No matter how reliable your Internet connection, there is always a possibility you’ll lose it at the most inopportune of moments. In my own experience across Canada, this has occurred mostly due to weather—snow and ice storms, lightning storms, hurricanes, or transformer fires caused by winter rain—and, less often, for system upgrades or construction.
I do my best to prepare for these events by ensuring that all of my electronics have full charge before they start. However, outages can be unpredictable or last for days or weeks at a time, and just a full battery won’t get you very far.
Outages can be celebrated by office workers because they mean a surprise day off with companies bearing the brunt of the loss. But for a freelance business owner, an outage means lost dollars and lost business opportunities. The trick to making it through an Internet outage, with as little impact on your work as possible, is to be prepared. These five solutions can help.
1. Tether mobile data
I cannot tell you how many times this has saved me during unexpected outages. I tether my laptop to my mobile phone and can work just as quickly as when connected to WiFi.
Though awesome in a pinch, this is not recommended for data heavy uses like streaming services or uploads/downloads—but it is great when you need a few hours here and there for basic web function.
2. Mobile hotspots
In some cases, tethering a mobile device to a laptop is either impractical or impossible. Setting yourself up with a mobile hotspot is a great backup—and it has the additional perk of making your laptop a 100 percent portable office. Afternoon working by the lake, anyone?
Hotspot providers like US-based Karma allow you to pay as you go, or to subscribe to an unlimited monthly service. If independent brokers are not available in your country, check with your mobile carrier or ISP to see if they have this offering.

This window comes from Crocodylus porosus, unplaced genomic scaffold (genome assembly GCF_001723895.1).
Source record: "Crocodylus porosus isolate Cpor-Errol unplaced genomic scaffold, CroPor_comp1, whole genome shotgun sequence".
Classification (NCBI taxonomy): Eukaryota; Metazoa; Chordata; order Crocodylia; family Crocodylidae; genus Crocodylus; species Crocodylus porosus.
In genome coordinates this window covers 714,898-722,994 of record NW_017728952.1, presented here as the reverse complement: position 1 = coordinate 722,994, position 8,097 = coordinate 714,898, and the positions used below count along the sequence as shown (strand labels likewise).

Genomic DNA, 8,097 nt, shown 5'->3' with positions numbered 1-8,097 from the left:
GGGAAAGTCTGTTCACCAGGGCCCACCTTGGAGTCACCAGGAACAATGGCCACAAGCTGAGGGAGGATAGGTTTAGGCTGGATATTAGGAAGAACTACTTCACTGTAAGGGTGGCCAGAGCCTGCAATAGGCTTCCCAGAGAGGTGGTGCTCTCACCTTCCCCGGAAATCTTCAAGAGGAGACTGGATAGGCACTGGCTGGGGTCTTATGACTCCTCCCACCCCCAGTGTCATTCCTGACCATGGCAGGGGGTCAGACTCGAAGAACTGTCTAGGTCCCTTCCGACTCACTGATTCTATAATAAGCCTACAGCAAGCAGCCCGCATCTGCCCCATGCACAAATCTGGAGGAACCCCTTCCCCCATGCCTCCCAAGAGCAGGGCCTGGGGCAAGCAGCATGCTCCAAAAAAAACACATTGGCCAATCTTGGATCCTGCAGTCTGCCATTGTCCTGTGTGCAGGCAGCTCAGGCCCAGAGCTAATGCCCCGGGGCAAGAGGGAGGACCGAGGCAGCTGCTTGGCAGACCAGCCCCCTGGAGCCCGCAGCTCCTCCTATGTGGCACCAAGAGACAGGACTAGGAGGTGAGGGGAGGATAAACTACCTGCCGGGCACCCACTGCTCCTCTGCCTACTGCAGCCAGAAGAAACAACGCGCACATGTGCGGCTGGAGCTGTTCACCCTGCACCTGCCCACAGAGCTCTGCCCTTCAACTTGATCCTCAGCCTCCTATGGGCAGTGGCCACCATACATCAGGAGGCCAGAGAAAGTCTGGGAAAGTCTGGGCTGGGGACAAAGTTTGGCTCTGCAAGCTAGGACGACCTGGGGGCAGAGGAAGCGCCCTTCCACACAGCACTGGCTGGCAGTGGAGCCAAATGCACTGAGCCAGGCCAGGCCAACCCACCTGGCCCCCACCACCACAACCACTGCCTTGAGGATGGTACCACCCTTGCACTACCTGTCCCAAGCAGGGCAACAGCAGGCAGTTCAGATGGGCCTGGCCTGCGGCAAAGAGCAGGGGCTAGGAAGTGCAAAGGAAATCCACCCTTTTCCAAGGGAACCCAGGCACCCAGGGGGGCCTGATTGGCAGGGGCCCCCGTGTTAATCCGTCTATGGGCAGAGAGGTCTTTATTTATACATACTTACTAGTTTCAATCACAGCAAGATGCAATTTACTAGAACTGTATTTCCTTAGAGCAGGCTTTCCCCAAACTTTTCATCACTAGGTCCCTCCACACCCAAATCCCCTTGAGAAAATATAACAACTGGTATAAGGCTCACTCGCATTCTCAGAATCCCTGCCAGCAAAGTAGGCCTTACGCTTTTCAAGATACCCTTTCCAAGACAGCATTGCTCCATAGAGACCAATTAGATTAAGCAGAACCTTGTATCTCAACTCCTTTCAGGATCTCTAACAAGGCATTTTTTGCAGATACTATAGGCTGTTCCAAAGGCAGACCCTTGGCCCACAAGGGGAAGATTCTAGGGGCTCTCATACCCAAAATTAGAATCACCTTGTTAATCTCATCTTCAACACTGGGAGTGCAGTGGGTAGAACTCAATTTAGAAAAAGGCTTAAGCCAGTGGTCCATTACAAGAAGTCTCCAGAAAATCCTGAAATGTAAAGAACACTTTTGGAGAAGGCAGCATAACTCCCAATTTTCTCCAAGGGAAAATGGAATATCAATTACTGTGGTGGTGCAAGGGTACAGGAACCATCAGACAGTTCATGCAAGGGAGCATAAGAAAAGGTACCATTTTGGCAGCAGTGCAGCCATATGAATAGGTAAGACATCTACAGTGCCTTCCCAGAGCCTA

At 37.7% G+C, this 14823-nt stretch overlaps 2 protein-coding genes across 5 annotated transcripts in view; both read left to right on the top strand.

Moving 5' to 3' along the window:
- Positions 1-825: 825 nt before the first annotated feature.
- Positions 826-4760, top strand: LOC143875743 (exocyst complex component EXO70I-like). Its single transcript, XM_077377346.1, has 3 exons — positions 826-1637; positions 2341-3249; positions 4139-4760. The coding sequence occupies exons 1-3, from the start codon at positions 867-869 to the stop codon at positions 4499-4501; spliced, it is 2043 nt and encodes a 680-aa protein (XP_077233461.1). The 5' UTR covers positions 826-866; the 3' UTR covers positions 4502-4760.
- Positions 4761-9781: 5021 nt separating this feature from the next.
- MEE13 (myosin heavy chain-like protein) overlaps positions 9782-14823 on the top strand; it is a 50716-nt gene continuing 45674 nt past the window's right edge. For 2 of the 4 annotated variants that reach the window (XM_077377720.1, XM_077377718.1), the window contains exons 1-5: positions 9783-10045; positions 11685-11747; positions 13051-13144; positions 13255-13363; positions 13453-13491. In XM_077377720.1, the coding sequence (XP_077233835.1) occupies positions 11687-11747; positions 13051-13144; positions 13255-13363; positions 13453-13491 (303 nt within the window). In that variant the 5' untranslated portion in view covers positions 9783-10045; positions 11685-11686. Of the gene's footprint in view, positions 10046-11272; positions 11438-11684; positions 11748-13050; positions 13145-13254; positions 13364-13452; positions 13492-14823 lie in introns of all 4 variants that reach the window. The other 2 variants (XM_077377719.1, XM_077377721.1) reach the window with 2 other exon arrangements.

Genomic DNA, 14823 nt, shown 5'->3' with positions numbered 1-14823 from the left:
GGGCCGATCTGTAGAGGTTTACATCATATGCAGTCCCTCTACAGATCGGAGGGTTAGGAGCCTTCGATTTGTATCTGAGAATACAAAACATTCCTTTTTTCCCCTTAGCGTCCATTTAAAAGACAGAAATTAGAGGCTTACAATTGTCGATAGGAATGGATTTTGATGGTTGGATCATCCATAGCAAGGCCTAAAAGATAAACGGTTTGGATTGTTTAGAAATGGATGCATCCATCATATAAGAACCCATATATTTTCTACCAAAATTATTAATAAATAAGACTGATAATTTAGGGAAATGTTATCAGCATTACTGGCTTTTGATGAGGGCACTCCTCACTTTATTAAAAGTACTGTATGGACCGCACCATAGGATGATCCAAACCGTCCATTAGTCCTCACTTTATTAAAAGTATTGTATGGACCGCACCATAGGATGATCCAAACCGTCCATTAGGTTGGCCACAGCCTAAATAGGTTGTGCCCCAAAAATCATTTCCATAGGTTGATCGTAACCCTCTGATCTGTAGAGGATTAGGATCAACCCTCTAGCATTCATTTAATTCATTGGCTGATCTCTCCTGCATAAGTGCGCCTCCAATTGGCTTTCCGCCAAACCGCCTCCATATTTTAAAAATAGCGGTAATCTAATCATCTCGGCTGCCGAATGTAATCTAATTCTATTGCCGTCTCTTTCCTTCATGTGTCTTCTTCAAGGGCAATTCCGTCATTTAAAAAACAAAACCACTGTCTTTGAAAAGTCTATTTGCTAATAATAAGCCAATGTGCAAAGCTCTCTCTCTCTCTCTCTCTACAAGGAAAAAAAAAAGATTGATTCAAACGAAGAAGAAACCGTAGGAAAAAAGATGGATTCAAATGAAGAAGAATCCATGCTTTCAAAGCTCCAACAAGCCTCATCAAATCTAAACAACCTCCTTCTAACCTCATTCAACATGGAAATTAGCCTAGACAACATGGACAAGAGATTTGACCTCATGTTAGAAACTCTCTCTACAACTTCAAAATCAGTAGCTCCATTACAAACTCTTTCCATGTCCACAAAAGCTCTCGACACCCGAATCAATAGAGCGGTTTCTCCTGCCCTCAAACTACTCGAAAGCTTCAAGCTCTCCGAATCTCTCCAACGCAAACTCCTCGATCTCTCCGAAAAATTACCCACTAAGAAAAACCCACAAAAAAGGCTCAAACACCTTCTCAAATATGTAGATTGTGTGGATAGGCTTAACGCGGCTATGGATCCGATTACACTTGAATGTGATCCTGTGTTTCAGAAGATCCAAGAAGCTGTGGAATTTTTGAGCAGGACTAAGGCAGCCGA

3. Backup power supply
Often, your Internet goes out because you’ve lost power. As long as your service provider isn’t also affected by the power outage, you can fix this by investing in an affordable backup power supply that you can use to power your modem.
From extra batteries to uninterruptible power supplies (UPS) to generators, assess how reliable your regular power source is and choose the backup option that is robust enough to suit your needs.
4. Dial-up Internet
Wait, what?! Remember when everyone accessed the Internet using a telephone landline? While many of us have access to high-speed Internet, there are still dial-up options available—typically for the price of a couple specialty coffees. Bonus: They are, for the most part, power outage proof.
Like mobile Internet, uploading and downloading large files or streaming can be tedious, but for anyone who is “data light” in their online work, it will pass. Keep in mind that your computer will need to have dial-up capabilities for this option to work.
5. Alternate locations
Make a list of known and reliable WiFi locations in your immediate area and in locations a little further away—just to ensure you have options in more than one power grid.
When the need arises, call around until you find one that still has power and an Internet connection, then make the commute. This list can include not only the expected spots like the local Starbucks, library, or drop-in coworking space, but also friends, family members, and local clients with whom you have a great relationship.
What is your backup plan for Internet outages? Tell us in the comments!